The increase in bad loans is broad based, with delinquencies rising in the past year in roughly 80% of the 250 local areas analyzed by Moody's Economy.com. Some of the biggest increases have come in California, where high prices have made it hard to afford a home, and in other once-hot markets such as Las Vegas and Port St. Lucie, Fla. Among the handful of major metropolitan areas where delinquencies have fallen: Salt Lake City, San Antonio and Albuquerque, N.M.
The rise in delinquencies is unusual because it comes at a time when the economy is relatively strong. Even though job growth remains healthy, "the total mortgage delinquency rate is the highest that it's been since the depths of the  recession," says Mark Zandi, chief economist at Moody's Economy.com. He attributes the increase in part to the weaker housing market and the widespread use of adjustable-rate mortgages, many of which now are resetting at higher rates.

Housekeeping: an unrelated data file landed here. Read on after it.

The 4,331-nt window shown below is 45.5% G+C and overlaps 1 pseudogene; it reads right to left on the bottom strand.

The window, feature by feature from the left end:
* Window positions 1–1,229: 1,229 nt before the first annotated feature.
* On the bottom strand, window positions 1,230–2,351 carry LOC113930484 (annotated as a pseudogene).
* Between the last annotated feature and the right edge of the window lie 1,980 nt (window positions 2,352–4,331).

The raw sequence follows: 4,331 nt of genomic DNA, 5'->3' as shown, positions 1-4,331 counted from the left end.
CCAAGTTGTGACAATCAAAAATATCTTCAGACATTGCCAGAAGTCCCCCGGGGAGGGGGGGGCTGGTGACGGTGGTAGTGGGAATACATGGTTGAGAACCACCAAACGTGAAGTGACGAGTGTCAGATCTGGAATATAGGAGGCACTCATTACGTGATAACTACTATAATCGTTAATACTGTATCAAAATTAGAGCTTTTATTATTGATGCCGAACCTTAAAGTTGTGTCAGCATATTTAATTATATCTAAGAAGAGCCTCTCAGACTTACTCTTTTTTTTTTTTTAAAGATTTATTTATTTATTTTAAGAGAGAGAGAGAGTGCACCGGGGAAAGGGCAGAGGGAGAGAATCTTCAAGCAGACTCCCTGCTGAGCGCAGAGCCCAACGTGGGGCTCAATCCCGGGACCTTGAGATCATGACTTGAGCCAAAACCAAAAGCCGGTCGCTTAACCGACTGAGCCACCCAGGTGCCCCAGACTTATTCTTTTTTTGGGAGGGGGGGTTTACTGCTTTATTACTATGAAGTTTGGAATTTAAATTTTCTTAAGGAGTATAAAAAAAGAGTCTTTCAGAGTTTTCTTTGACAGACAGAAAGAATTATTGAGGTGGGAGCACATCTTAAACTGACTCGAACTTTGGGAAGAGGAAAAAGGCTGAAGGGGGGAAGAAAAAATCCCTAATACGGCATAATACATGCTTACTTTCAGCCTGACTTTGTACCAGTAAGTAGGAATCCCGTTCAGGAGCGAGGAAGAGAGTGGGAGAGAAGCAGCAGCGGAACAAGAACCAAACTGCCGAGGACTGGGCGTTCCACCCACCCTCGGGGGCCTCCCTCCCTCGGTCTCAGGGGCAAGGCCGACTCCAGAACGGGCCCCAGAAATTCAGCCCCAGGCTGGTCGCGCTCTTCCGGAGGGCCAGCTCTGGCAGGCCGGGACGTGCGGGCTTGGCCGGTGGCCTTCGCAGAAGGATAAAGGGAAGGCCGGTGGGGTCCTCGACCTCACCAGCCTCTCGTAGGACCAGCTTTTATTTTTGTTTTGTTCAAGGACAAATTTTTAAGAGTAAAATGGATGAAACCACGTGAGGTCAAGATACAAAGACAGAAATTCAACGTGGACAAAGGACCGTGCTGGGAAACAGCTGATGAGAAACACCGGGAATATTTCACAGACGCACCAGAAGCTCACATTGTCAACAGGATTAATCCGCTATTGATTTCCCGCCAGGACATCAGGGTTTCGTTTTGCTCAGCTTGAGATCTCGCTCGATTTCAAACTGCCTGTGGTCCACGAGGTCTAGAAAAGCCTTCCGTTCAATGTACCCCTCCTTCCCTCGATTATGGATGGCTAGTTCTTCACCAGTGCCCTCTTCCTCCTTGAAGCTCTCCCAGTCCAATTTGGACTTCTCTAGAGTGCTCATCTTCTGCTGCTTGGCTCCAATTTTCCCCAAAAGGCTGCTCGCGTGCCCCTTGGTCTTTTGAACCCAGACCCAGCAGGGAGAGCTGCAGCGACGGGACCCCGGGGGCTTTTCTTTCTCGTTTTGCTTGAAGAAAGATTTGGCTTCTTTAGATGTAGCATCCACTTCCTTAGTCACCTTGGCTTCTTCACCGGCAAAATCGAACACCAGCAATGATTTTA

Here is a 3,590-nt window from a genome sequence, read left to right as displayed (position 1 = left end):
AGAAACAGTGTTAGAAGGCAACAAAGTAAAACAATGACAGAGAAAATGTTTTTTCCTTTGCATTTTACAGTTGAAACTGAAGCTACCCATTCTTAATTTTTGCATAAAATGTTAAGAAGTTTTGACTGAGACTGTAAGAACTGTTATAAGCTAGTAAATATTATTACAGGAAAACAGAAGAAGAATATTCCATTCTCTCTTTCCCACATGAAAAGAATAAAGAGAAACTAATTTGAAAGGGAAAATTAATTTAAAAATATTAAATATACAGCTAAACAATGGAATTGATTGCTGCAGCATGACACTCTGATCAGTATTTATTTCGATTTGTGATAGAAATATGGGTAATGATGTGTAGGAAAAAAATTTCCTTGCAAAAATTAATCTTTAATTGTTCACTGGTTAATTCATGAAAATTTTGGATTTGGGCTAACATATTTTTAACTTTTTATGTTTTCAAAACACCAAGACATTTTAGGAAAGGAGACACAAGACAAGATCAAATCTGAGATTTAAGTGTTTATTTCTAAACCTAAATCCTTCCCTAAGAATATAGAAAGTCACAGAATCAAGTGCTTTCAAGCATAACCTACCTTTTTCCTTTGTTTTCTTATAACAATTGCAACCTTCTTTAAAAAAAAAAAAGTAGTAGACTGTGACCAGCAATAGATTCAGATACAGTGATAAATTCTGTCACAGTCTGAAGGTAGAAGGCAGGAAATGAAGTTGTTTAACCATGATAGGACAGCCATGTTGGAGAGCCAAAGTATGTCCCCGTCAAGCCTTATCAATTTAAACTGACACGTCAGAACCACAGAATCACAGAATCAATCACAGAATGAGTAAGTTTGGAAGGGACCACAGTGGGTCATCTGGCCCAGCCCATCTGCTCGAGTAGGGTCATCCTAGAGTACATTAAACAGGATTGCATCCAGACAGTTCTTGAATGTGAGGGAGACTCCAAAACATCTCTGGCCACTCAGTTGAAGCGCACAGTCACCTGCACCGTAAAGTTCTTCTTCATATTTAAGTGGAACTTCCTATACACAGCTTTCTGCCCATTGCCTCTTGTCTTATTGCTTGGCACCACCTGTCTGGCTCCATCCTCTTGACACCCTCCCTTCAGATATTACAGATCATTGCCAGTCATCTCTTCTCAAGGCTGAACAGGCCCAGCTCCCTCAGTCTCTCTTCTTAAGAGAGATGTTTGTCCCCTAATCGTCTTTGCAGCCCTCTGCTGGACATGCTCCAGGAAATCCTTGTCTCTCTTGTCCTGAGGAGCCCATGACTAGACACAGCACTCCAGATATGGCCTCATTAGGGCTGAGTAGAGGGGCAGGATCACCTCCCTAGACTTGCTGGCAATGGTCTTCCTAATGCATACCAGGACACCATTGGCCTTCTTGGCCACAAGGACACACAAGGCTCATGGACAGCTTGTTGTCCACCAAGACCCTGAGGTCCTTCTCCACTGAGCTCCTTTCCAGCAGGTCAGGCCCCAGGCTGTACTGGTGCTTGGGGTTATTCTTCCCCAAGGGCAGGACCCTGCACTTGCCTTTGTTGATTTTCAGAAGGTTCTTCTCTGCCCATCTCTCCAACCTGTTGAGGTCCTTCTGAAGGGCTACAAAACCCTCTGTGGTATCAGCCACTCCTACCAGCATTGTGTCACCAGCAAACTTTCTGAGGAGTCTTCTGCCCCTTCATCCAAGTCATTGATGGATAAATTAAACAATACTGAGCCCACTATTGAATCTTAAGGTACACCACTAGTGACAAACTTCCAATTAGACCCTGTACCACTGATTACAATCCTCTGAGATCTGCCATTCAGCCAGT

What is more, as demand for loans softened, mortgage lenders loosened their standards and made riskier loans, Mr. Zandi says. He expects that nationwide delinquency rates could rise by as much as a full percentage point from current levels in the next year, but he doesn't expect the trend will have a significant impact on the overall economy.
Until recently, mortgage delinquencies were low by historical standards, which Mr. Zandi pegs at about 2%, based on the dollar value of loans that are at least 30 days past due. One reason: Rising home prices made it easy for borrowers who missed payments to refinance or sell their home. That changed as home prices flattened or fell in many areas.
Adding to the pain are higher short-term interest rates, which mean bigger monthly payments for borrowers with adjustable-rate mortgages or home-equity lines of credit. In addition, many mortgages were taken out in the past few years and now are approaching the point in their life when delinquencies typically pick up."